Summary: Trying to getting in contact with her absent father even though her mother refers to him as ‘the sperm donor,’ Dylan is understandably surprised when her father comes into her life out of the blue on his own. But there’s a reason why he has suddenly appeared – his three year-old daughter needs a bone marrow transplant, and there’s a chance that Dylan may be a match. Thrust into an impossible situation, Dylan begins learning secrets about her parents’ past she never knew, all while dealing with the normal challenges of being a teenager.
Number of Pages: 272
Age Range: 15-17
Review: Sixteen year-old Dylan is a complex character. While author Robin Stevenson sets her up as a bit dark and broody, more of a pessimist than a realist or an optimist, Dylan’s first act in the book is one of hope and faith. She makes her family take their yearly photograph so it can be sent to the father who has never contacted her. Ever.
But even after sixteen years of no contact, Dylan keeps sending out her photographs into the void, hoping the void will answer back. This isn’t an act of pessimism, but of clinging to hope and wanting connection.
Of course it turns out to be infinitely more complicated than simply a daughter trying to reach an unresponsive father. Unbeknownst to Dylan, her mother has been working behind the scenes to keep Dylan and her father apart, until she can’t anymore.
It’s messy and complicated and in true Stevenson style, the adults in the story are not fully grown up themselves. Dylan is dealing with a mother whose actions are heavily influenced by personal pain as opposed to what is best for her daughter. Her father seems to be motivated by saving the daughter he has known instead of by wanting to get to know Dylan.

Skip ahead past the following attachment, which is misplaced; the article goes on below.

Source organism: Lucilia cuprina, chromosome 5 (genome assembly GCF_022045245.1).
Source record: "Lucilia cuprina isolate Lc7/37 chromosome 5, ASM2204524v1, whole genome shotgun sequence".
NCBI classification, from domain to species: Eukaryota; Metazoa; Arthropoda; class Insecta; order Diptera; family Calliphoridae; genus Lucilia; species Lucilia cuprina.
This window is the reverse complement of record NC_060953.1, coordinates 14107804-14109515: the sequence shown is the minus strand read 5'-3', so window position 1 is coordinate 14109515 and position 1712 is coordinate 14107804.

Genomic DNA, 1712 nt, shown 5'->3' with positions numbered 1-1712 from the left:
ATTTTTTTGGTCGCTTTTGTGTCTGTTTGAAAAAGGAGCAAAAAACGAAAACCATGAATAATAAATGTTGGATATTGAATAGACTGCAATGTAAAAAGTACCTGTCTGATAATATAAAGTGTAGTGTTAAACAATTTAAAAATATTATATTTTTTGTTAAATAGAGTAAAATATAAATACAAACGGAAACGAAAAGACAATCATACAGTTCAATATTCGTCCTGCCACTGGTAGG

In the midst of Dylan’s drama with her parents and her internal struggle about potentially playing a role in saving her half sister, life goes on. Dylan is in high school going out with her first boyfriend and discovering that perhaps she isn’t as interested in sex as others are. Perhaps it’s because she hasn’t met the right person, or perhaps it is because there is something about her sexuality Dylan isn’t quite ready to face yet. Regardless, Dylan must still deal with the day-to-day stressors of life: school, fighting with her best friend and taking care of her family.
There’s one part of Stevenson’s book that I’m still turning over in my head. I know the hummingbird tattoos are matching between Dylan’s mother and father and they actually came about in a random fashion, but Dylan’s mother tells her the hummingbird is because when she heard Dylan’s heart beating in her womb, and it reminded her of a hummingbird’s heart. Dylan eventually learns her mother’s story is made up, but Stevenson is exploring the theme of the stories we tell ourselves and each other to get by. I was fascinated because for Dylan’s mother, the story becomes true. Sometimes fiction is preferable to fact, and Stevenson’s story makes me wonder if at times, it’s okay to embrace the lie instead of the truth or if truth can be retroactive in nature.
Dylan grapples with many issues in an authentic way, and I truly enjoyed accompanying her on the journey.
“Sometimes I’d be doing this, waiting for time to pass, and I’d get a sudden clutch of anxiety. Every second that passed was gone forever. Every minute, every hour, every day. It was awful, imagining all that time slipping away, all those seconds rushing past in an unstoppable roaring stream. I could almost hear it when I closed my eyes. Racing toward the grave. I mean, of course everyone knew we were all going to die eventually, but no one else ever seemed to think about it.” – Dylan from Hummingbird Heart by Robin Stevenson, page 11
“I felt the ground shift beneath me. A flicker of sympathy – after all, I didn’t know what I wanted either – and then a flood of anger. Why couldn’t she just get it together and be reliable for once? With everything else that was going on, shouldn’t I at least be able to count on my mother to be sane and solid and predictable?” – Dylan from Hummingbird Heart by Robin Stevenson, page 163
“Maybe he really was thinking nothing.
I couldn’t imagine it. ‘How does a person think nothing?’ I wanted to ask him. ‘Can you really do it? Just switch off that stream of images and words and worries?’ It sounded like heaven to me.” – Dylan from Hummingbird Heart by Robin Stevenson, page 197